Like what the Supreme Court did for corporate speech rights in January with the Citizens United decision? Well, stay tuned, because there may be more just like that decision come this term.
That’s because the Court is set to take up the issue of whether or not corporations have privacy interests than can be constitutionally or statutorily protected. The issue arises in the form of a freedom of information dispute and, more specifically, seeks to answer the question of whether or not corporations may assert personal privacy interests to prevent the government from releasing documents about them when responding to a FOIA request.
The case involved information gathered by the Federal Communications Commission on AT&T during and investigation into the company’s participation in the federal E-Rate program, which helps schools and libraries get Internet access. The Obama administration has asked the Court to rule that corporations may not claim a personal privacy exception contained in the Freedom of Information Act as a means of avoiding disclosure of the information. AT&T thinks it can.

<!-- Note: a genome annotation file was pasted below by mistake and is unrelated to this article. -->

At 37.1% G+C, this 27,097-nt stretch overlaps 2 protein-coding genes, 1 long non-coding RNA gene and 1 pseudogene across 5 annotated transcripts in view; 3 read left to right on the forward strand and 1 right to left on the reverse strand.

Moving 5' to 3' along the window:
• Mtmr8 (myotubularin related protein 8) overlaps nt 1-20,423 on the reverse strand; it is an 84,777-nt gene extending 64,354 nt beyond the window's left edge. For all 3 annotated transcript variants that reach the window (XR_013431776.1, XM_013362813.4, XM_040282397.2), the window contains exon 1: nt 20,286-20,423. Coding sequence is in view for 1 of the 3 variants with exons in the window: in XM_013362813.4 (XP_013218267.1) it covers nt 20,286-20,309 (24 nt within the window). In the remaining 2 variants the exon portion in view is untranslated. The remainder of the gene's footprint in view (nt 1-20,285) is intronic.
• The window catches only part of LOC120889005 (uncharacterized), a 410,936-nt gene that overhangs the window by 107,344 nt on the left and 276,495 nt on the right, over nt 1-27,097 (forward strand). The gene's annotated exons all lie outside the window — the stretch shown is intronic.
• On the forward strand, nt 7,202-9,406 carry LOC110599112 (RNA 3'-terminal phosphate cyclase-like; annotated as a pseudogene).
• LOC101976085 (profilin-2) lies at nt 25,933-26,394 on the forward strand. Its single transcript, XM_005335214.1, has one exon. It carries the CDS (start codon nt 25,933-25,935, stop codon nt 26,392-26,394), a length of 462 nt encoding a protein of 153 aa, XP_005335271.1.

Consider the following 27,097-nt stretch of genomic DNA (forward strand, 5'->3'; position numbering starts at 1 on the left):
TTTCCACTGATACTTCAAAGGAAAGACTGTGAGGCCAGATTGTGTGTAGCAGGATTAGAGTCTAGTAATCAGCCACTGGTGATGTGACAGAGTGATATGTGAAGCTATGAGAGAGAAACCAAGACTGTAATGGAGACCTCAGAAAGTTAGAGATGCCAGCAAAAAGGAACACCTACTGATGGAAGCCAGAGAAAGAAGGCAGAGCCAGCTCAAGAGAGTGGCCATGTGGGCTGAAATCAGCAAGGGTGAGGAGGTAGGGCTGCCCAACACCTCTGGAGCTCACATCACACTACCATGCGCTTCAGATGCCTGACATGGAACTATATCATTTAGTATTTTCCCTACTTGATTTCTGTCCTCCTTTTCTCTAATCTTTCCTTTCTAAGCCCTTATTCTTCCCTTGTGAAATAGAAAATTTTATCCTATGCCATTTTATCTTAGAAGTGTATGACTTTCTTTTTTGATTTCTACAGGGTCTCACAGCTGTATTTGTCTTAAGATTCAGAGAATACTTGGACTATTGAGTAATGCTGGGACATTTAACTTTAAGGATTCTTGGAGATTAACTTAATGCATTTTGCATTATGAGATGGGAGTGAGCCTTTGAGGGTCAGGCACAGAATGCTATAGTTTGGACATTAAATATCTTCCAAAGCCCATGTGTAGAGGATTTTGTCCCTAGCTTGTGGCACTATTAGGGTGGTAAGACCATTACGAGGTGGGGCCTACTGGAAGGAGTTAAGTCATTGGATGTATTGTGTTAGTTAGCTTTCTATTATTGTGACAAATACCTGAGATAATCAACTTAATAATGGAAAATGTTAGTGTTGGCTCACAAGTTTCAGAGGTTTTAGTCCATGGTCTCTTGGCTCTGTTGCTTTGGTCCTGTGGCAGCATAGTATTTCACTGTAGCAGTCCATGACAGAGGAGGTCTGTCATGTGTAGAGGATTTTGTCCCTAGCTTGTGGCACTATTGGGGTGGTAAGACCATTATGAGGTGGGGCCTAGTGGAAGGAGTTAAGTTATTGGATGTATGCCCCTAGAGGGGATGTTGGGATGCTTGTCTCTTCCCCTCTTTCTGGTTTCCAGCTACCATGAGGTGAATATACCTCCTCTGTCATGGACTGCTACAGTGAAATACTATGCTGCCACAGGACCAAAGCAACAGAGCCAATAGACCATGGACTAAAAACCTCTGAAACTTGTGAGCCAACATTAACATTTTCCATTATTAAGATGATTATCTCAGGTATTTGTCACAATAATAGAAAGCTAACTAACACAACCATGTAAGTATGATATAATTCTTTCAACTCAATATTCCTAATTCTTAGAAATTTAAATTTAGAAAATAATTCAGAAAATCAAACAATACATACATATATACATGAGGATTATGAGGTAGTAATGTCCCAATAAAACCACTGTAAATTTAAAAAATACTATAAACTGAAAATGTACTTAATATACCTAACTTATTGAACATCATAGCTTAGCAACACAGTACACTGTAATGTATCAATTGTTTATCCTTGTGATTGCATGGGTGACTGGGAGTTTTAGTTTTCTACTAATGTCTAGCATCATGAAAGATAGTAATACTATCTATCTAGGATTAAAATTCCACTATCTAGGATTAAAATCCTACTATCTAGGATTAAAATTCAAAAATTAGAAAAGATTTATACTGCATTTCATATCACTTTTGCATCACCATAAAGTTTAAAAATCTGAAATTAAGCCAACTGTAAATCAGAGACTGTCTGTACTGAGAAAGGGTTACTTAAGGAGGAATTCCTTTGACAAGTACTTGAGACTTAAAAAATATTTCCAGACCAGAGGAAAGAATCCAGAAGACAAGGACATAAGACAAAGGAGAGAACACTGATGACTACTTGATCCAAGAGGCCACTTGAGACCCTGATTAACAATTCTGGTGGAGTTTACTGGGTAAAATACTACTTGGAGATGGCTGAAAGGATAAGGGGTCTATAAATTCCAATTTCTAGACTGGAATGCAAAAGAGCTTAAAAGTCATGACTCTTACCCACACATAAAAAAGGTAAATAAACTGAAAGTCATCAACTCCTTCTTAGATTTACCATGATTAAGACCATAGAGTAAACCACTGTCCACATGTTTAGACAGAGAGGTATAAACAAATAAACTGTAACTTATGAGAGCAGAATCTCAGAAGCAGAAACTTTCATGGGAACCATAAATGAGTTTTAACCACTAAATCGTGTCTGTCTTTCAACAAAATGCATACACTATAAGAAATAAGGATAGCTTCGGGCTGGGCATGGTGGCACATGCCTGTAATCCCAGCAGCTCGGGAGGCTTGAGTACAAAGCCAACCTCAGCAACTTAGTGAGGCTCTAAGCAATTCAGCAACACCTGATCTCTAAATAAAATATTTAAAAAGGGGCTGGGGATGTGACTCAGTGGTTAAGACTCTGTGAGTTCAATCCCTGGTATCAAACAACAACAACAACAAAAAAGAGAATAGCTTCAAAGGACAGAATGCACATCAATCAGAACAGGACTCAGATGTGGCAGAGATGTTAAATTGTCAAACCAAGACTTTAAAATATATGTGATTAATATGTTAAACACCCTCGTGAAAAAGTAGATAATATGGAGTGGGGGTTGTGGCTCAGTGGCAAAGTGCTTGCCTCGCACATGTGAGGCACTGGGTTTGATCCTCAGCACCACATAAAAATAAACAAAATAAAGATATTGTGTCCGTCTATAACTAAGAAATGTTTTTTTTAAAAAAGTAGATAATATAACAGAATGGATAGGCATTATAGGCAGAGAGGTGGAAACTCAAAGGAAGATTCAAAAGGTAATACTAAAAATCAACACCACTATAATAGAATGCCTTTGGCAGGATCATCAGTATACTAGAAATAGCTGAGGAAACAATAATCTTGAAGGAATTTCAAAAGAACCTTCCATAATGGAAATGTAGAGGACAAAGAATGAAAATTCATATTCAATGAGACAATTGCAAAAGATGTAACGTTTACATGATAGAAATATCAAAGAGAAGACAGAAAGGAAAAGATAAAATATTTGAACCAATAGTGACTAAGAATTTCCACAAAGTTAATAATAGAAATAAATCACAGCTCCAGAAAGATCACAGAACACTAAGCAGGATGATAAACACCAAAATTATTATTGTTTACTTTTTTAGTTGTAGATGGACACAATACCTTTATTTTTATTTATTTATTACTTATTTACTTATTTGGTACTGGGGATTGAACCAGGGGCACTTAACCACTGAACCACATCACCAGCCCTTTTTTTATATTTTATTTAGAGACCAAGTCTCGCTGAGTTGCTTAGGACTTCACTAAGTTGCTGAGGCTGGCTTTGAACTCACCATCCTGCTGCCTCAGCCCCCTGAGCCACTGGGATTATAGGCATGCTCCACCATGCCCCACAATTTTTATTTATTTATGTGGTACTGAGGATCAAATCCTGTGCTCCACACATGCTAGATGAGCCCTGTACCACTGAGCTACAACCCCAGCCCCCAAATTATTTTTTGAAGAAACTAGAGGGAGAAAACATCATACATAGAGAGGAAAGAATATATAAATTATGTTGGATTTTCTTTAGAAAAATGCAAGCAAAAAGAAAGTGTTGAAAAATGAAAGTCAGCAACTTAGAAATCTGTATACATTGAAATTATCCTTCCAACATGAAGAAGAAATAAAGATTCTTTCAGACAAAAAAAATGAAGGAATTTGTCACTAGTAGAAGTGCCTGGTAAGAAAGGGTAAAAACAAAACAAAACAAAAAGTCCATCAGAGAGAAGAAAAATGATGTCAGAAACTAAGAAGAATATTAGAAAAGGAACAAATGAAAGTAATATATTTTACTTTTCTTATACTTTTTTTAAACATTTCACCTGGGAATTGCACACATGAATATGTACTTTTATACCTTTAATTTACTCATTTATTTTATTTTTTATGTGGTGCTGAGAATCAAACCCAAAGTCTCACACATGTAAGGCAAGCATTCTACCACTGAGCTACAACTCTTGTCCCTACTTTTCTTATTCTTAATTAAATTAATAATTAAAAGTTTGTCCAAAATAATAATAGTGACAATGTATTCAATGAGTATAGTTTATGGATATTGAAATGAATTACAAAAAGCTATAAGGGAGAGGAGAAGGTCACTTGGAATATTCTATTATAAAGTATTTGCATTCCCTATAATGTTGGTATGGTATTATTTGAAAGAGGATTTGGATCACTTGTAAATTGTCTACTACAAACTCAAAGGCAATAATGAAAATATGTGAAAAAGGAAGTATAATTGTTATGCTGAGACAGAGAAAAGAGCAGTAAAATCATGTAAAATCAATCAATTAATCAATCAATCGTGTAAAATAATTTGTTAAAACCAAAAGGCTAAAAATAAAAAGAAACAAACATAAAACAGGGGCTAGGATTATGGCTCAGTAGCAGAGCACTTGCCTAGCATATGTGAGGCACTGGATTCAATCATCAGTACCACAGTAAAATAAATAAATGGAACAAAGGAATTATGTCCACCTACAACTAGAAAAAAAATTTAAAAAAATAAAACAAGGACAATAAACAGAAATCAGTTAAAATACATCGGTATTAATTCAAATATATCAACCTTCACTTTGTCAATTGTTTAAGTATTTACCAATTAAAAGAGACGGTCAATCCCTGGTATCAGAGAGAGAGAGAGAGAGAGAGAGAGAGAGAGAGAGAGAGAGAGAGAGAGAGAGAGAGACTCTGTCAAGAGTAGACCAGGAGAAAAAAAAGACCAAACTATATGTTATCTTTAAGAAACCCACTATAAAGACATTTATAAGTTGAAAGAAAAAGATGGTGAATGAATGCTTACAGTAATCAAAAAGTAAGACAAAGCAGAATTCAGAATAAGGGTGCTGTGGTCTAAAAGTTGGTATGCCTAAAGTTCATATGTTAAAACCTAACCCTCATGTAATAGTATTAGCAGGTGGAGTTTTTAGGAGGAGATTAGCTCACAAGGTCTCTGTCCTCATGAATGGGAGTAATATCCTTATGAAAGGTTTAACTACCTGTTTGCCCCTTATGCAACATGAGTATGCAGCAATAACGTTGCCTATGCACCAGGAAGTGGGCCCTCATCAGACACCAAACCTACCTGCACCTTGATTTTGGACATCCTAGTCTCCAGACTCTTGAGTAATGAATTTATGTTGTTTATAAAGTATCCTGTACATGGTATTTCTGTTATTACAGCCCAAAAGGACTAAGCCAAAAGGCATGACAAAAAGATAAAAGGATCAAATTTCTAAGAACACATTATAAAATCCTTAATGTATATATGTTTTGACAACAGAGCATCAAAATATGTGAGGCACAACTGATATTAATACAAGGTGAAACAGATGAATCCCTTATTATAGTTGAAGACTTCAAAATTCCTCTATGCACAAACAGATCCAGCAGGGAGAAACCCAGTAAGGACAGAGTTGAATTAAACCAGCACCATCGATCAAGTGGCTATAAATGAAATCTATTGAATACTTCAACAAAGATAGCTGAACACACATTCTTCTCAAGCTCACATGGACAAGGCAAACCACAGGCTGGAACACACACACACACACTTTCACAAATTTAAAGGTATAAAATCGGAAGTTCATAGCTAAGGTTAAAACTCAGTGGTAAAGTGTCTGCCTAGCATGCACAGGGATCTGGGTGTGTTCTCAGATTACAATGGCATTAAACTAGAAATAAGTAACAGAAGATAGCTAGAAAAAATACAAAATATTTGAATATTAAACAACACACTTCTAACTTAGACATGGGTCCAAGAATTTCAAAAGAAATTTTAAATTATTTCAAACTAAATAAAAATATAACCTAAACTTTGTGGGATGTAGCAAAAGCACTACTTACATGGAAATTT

Justice Kagan has recused herself from the case since it was a matter before her as Solicitor General where she argued that privacy rights, especially in the context of a FOIA response, can only be asserted by individuals.
The implications of a ruling that AT&T can force the government to keep private information of corporate wrongdoing based on “individual privacy interests” has startling ramifications. Oftentimes governmental agencies are key players in corporate fraud and criminal investigations, and it is through FOIA requests that private citizens often gather crucial information necessary to protect their rights.
A ruling in AT&T’s favor here could be just shades away from allowing a corporation to invoke the 5th Amendment. Imagine the implications. Want to know what BP knew and when during the Deepwater Horizon spill? What about Goldman Sachs or Bank of America? Right now only individuals that are targets of investigation may assert such privacy rights because, logically, rights are individually held.
Or at least they were. Until January and the extension of corporate personhood to its illogical extreme.
Given the decidedly pro-business bias of the Roberts Court there’s a lot to be worried about here.
photo courtesy of blmurch via Flickr
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